Glimpse the future of water |

Glimpse the future of water

Hiking the Sierran high country, following a stream to its source, we come to a small, wet mountain meadow, nestled snug to the base of a cliff. Springs issue from the cliff, watering the meadow. The stream itself seems to spring right out of the ground.

Whence that water – from where did it come?

Most of the world’s water resides in the oceans – calculations put it at more than 97 per cent.

The ancients knew this: Homer sang of the ocean as the ultimate source of all streams and seas, springs and wells.

But how does water get from the oceans to the mountains?

Raindrops and snowflakes are rather insubstantial things, so common sense led to some sort of underground passages – tunnels and such – that allowed ocean water to move through the continents.

In the 17th century, scientists totted up just how much rain and snow fell in the course of a year – enough, it turned out, to supply the world’s streams and seas, springs and wells, and a fair amount of evaporation, too.

Evaporating off the oceans, off the land and vegetation, water – as vapor – blows over the land, condenses, falls as rain or snow, and percolates into the ground, from which it can emerge to form springs and streams. Groundwater is water that fell from the sky.

If it doesn’t evaporate, or become bound up in plants or animals, water eventually makes it back to the ocean, completing the hydrologic cycle.

Needing water for factories and farms, perhaps even to drink, we sink wells and pump groundwater to the surface.

Gases – air, for instance – can be compressed. But liquids are incompressible. A mechanic pumps hydraulic fluid into a lift to raise a car over his head.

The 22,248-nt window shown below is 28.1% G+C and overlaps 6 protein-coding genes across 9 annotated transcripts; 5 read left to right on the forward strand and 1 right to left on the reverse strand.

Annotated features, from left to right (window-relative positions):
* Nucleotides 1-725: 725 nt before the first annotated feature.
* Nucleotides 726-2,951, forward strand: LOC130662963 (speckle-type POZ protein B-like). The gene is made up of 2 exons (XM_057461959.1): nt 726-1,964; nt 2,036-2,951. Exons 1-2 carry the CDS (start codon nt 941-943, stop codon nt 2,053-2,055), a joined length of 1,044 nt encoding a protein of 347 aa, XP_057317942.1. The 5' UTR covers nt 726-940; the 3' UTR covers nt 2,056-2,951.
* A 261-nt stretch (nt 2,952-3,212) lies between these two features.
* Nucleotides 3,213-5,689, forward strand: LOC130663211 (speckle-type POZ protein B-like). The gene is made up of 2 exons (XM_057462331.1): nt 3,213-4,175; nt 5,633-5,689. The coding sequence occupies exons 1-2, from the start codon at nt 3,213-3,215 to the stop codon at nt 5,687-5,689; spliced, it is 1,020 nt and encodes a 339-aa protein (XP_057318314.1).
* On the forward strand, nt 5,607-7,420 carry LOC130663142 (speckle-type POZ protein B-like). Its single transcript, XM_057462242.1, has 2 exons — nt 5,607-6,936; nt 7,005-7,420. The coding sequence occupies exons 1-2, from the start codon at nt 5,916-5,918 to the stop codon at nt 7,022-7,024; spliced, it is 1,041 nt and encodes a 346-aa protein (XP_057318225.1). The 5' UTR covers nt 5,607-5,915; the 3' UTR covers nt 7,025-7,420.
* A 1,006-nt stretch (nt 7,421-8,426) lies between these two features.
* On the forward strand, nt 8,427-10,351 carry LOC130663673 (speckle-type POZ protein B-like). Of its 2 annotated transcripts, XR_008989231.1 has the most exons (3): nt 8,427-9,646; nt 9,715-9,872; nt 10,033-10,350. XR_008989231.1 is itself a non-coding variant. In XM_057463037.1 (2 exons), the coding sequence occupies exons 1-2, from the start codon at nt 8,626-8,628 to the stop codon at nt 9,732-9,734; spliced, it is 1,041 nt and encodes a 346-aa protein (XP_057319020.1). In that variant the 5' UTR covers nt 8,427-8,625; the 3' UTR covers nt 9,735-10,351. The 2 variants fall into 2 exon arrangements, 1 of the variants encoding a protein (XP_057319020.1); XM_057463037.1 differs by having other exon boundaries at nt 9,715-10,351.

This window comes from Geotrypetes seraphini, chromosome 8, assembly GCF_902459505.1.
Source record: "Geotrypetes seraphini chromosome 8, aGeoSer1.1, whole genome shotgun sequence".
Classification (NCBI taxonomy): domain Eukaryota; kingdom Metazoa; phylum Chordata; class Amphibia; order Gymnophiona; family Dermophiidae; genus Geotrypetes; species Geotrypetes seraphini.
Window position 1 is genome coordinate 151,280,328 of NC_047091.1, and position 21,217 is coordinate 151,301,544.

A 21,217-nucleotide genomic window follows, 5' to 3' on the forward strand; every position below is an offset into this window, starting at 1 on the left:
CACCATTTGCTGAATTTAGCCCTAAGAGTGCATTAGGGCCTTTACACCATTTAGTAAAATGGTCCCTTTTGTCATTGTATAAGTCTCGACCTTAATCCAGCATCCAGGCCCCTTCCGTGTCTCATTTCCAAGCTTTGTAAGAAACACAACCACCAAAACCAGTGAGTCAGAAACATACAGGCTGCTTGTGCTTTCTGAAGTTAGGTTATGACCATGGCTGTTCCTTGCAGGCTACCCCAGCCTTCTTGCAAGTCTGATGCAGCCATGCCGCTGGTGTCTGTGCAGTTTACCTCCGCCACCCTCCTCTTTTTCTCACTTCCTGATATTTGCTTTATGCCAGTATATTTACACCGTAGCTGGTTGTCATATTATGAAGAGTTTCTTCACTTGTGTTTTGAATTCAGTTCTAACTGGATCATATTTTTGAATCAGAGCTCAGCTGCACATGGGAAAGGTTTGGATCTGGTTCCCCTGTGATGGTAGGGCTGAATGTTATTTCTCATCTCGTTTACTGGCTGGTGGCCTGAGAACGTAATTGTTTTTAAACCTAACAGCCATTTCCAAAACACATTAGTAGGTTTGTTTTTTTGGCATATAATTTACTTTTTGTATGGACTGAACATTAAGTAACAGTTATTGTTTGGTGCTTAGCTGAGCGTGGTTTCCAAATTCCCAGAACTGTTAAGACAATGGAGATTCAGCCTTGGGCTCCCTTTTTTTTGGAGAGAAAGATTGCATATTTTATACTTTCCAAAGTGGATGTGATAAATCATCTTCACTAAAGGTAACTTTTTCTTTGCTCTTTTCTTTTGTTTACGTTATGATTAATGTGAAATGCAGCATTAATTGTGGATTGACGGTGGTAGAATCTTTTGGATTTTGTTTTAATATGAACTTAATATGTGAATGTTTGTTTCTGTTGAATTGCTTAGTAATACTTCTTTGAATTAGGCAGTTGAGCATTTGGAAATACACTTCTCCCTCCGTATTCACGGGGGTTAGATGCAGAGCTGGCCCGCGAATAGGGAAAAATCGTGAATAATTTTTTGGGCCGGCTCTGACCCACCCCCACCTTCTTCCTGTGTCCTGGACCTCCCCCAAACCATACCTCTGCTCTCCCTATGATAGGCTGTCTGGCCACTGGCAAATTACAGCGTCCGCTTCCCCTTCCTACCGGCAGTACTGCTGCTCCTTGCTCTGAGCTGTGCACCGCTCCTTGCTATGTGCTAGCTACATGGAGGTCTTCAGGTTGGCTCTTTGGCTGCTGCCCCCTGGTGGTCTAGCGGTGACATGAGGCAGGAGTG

To let the car down, the mechanic drains the fluid back out.

Underground rivers are rare. Groundwater usually flows through fractures in the rock, or from one pore to the next. Water in those fractures and pores supports the rock around it. And just as a car comes down when the mechanic drains the fluid, sucking water from rock allows the rock above to subside.

Mexico City is built on a stack of ancient lakebeds, the remains of lakes that came and went as the climate grew wetter or drier. The porous lake sediments hold massive amounts of water.

Or used to.

In Mexico City, an unusual “monument” stands in the middle of town. It is a pipe. Maybe eight or so inches across, it rises, straight up, 20-plus feet above the ground.

The pipe rests on solid bedrock. The ground around it, however, rests on old lake sediments – sediments whose pores were once filled with water. But the water has been pumped out, and the rains that fall in the mountains and recharge the aquifer have not been able to keep up.

Unable to support the ground, the ancient lake beds have collapsed, taking the ground with them. The top of the bedrock-supported pipe rests at the same elevation it did years ago. The ground that once was level with the top of the pipe has fallen more than 20 feet.

As it sucks its aquifers dry, Mexico City sinks.

Sidewalks buckle, buildings tilt, pipes break. At the other end of the water system, wastewater that used to drain out of the city must now be pumped uphill.

Many regard Mexico City as a glimpse into the future of the world’s water situation. How to respond to this situation engenders fierce (though, to the public, nearly invisible) debate among governments, corporations, environmentalists and those who simply drink the stuff.


Alan Stahler trained as a biologist and is an amateur astronomer. He teaches private enrichment classes for students of all ages. His science programs can be heard at noon on alternate Tuesdays on KVMR-FM (89.5).

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